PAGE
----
DGSKA conference RG lab                                                EARTH WRITING: Anthropology, Philosophy and Speculative Fiction

Organisers: J. Otto Habeck, Gertrude Saxinger
1 October 2021   9:00-15:00 CET  Online
A Lab proposed by the DGSKA Regional Working Group “Circumpolar North & Siberia”, Moritz Gansen (Berlin), Jeanne Étélain (Paris/New York City), Eric Macedo (Berlin/Rio de Janeiro) & Andreas Womelsdorf (Heidelberg).
Invited Speakers: Edna Bonhomme (Berlin), Patrice Maniglier (Université Paris Nanterre), Elizabeth Povinelli (Columbia University New York)
In current debates around global warming, contaminations, and struggles for decolonization, both the Arctic and the Amazon feature as prominent zones of conflicts over lands and resources (cf. Campbell 2015; Stuhl 2016). These conflicts are oftentimes subtended by fundamentally antagonistic ontological claims (cf. Nadasdy 2003; Bessire 2014) – but what, then, are these struggles about? On a theoretical level, it would seem that the Earth of the Anthropocene is caught between the geological concept of a single planet (cf. Steffen et al. 2015) and the anthropological concept of a multitudinous Gaia (cf. Latour 2017). The two, however, come together in the phenomenological assumption that the Earth is ultimately One (Husserl 1940; Heidegger 1999): that it is the originary ground, bound up to the subject’s corporeal situation, unifying all her possible experiences and unifying ‘us’ as a species beyond our differences (cf. Ingold 2000; Latour 2018). But does this theoretical gesture not amount to declaring the Earth the last universal despite the many conflicts that concern the relationship to ‘It’? While contemporary anthropological and philosophical thinking has stressed the plurality of ontologies, it seems that we need to pluralize the very concept of Earth itself, without which we risk to erase eco-political inequalities and fractured histories (cf. de la Cadena 2015;  Yusoff 2018).
 In this lab, we propose to allow anthropology and philosophy to meet on the ground of speculative fiction (SF), whose speculative epistemological scope links it with both disciplines (cf. Anderson et al. 2018). The participants will be invited to read an SF text on the pluralization of the Earth and write its ending in small groups, moderated by invitees from anthropology, philosophy and related disciplines (1st panel). The various imagined endings will then be shared in order to make different concepts of the Earth resonate, leading to a collective conversation beyond disciplinary boundaries (2nd panel).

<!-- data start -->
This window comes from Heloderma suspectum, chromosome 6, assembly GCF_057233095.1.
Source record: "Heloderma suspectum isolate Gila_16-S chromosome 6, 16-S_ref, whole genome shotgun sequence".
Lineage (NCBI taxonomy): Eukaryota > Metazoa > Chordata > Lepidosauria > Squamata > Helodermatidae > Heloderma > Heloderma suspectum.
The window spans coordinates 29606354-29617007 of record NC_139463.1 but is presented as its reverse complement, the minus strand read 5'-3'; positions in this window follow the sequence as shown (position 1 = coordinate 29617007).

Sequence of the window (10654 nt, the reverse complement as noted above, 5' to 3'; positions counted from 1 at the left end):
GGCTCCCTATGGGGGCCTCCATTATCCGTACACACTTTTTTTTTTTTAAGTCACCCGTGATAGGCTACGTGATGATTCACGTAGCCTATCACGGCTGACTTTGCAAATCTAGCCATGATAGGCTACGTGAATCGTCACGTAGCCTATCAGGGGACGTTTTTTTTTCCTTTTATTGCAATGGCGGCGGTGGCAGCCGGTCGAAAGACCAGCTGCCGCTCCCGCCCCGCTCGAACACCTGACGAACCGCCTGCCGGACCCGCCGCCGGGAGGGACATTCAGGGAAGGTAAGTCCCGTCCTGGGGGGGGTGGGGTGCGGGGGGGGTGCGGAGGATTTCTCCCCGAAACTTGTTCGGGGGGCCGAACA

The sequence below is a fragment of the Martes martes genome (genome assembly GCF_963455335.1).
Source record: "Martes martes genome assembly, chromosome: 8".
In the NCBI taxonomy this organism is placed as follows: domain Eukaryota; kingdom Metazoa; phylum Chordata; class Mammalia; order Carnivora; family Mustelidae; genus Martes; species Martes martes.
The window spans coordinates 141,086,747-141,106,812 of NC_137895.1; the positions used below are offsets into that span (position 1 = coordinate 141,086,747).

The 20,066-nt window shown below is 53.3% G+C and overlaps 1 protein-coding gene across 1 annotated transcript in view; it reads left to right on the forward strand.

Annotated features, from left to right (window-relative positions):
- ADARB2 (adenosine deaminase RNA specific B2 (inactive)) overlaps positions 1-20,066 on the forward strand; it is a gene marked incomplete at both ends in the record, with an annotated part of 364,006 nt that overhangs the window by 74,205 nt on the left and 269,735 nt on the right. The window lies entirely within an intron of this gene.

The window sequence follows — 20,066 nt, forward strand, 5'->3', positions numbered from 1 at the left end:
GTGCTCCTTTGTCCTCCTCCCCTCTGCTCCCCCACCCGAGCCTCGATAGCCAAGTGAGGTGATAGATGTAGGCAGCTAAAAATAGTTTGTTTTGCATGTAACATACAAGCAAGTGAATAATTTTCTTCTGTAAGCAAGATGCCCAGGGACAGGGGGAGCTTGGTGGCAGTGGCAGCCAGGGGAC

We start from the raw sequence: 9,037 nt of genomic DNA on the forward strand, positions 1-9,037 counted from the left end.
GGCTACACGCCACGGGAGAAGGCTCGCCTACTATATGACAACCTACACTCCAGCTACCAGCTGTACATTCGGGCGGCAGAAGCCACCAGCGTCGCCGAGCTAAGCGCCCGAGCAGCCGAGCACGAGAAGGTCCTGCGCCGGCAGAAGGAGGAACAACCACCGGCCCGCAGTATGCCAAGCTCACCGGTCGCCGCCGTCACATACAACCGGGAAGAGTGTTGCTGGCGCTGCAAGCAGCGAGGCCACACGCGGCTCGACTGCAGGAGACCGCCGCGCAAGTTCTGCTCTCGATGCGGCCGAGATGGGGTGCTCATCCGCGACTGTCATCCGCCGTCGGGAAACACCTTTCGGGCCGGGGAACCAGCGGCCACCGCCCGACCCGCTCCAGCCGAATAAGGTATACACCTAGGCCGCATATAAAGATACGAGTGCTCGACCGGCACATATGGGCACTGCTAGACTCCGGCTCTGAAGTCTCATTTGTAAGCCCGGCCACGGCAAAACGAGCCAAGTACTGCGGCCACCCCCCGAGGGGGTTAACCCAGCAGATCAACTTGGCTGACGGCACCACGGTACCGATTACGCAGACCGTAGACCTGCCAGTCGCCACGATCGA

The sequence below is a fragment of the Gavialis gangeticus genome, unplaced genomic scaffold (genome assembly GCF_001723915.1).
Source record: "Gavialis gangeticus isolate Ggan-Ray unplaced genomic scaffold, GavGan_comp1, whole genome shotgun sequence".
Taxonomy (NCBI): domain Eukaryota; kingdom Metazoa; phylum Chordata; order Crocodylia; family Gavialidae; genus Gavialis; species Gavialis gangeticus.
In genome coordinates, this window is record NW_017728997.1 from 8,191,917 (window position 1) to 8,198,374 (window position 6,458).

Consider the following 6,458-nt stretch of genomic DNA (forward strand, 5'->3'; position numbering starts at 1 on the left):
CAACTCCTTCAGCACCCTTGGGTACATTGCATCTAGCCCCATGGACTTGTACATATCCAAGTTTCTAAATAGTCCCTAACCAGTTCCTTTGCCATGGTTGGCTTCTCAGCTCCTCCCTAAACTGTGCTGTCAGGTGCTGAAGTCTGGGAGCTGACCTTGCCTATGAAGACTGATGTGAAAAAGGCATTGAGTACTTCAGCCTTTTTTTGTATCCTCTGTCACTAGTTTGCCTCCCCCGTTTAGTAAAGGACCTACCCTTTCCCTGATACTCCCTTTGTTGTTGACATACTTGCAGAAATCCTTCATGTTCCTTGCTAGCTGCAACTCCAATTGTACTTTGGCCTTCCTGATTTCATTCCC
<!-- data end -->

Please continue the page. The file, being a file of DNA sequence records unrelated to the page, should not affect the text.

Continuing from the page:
We invite prospective participants to submit a short abstract to indicate their background and interest in this workshop (max. 300 words). The number of participants is limited to 20: gertrude.saxinger@univie.ac.at and Otto.Habeck@uni-hamburg.de
Anderson, Ryan et al. (2018): Introduction: Speculative Anthropologies. Online: https://culanth.org/fieldsights/introduction-speculative-anthropologies (last access 08-24-2020).
Bessire, Lucas (2014): Behold the Black Caiman: A Chronicle of Ayoreo Life. Chicago & London: The University of Chicago Press.
Campbell, Jeremy W. (2015): Conjuring Property: Speculation and Environmental Futures in the Brazilian Amazon. Seattle & London: University of Washington Press.
De la Cadena, Marisol (2015): Earth Beings: Ecologies of Practice across Andean Worlds. Durham & London: Duke University Press.
Heidegger, Martin (1999 [1954]): Building, Dwelling, Thinking. In: Krell, David Farrell (ed.): Basic Writings. New York: Harper & Row, pp. 343-364.
Husserl, Edmund (1940 [1934]: Foundational Investigations of the Phenomenological Origin of the Spatiality of Nature: The Originary Ark, the Earth, does not Move. In: Farber, Martin (ed.): Philosophical Essays in Memory of Edmund Husserl. Boston: Harvard University Press, pp. 307-325.
Ingold, Tim (2000): The Perception of the Environment: Essays on Livelihood, Dwelling, and Skill. London et al.: Routledge.
Latour, Bruno (2018 [2017]). Down to Earth: Politics in the New Climatic Regime. Cambridge: Polity Press.
Latour, Bruno (2017 [2015]): Facing Gaia: Eight Lectures on the New Climatic Regime. Cambridge: Polity Press.
Nadasdy, Paul (2003): Hunters and Bureaucrats: Power, Knowledge, and Aboriginal-State Relations in the Southwest Yukon. Vancouver & Seattle: UBC Press.
Steffen, Will et al. (2015): Planetary Boundaries: Guiding Human Development on a Changing Planet. In: Science 347 (6223).
Stuhl, Andrew (2016): Unfreezing the Arctic: Science, Colonialism, and the Transformation of Inuit Lands. Chicago & London: The University of Chicago Press.
Yusoff, Kathryn (2018): A Billion Black Anthropocenes Or None. Minneapolis: University of Minnesota Press.